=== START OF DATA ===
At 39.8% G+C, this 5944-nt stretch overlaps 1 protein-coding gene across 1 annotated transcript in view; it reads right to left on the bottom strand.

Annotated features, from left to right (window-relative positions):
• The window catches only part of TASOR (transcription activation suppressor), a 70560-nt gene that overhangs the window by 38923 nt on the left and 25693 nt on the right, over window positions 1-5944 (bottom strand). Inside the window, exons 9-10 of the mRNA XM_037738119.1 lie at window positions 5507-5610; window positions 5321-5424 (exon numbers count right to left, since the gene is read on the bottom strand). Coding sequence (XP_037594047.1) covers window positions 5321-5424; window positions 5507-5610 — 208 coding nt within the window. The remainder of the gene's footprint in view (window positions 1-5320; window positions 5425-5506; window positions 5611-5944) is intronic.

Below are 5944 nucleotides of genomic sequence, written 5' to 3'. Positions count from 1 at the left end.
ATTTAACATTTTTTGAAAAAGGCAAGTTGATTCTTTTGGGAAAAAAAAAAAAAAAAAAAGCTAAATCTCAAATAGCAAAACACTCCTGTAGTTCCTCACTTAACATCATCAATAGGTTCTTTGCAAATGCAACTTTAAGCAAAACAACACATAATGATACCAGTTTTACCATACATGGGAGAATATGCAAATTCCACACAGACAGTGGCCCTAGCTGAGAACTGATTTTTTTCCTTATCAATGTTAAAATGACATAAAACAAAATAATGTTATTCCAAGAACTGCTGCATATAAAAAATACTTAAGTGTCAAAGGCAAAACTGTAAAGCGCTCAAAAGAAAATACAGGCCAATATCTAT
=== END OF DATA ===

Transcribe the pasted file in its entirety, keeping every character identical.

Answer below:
At 39.8% G+C, this 5944-nt stretch overlaps 1 protein-coding gene across 1 annotated transcript in view; it reads right to left on the bottom strand.

Annotated features, from left to right (window-relative positions):
• The window catches only part of TASOR (transcription activation suppressor), a 70560-nt gene that overhangs the window by 38923 nt on the left and 25693 nt on the right, over window positions 1-5944 (bottom strand). Inside the window, exons 9-10 of the mRNA XM_037738119.1 lie at window positions 5507-5610; window positions 5321-5424 (exon numbers count right to left, since the gene is read on the bottom strand). Coding sequence (XP_037594047.1) covers window positions 5321-5424; window positions 5507-5610 — 208 coding nt within the window. The remainder of the gene's footprint in view (window positions 1-5320; window positions 5425-5506; window positions 5611-5944) is intronic.

Below are 5944 nucleotides of genomic sequence, written 5' to 3'. Positions count from 1 at the left end.
ATTTAACATTTTTTGAAAAAGGCAAGTTGATTCTTTTGGGAAAAAAAAAAAAAAAAAAAGCTAAATCTCAAATAGCAAAACACTCCTGTAGTTCCTCACTTAACATCATCAATAGGTTCTTTGCAAATGCAACTTTAAGCAAAACAACACATAATGATACCAGTTTTACCATACATGGGAGAATATGCAAATTCCACACAGACAGTGGCCCTAGCTGAGAACTGATTTTTTTCCTTATCAATGTTAAAATGACATAAAACAAAATAATGTTATTCCAAGAACTGCTGCATATAAAAAATACTTAAGTGTCAAAGGCAAAACTGTAAAGCGCTCAAAAGAAAATACAGGCCAATATCTAT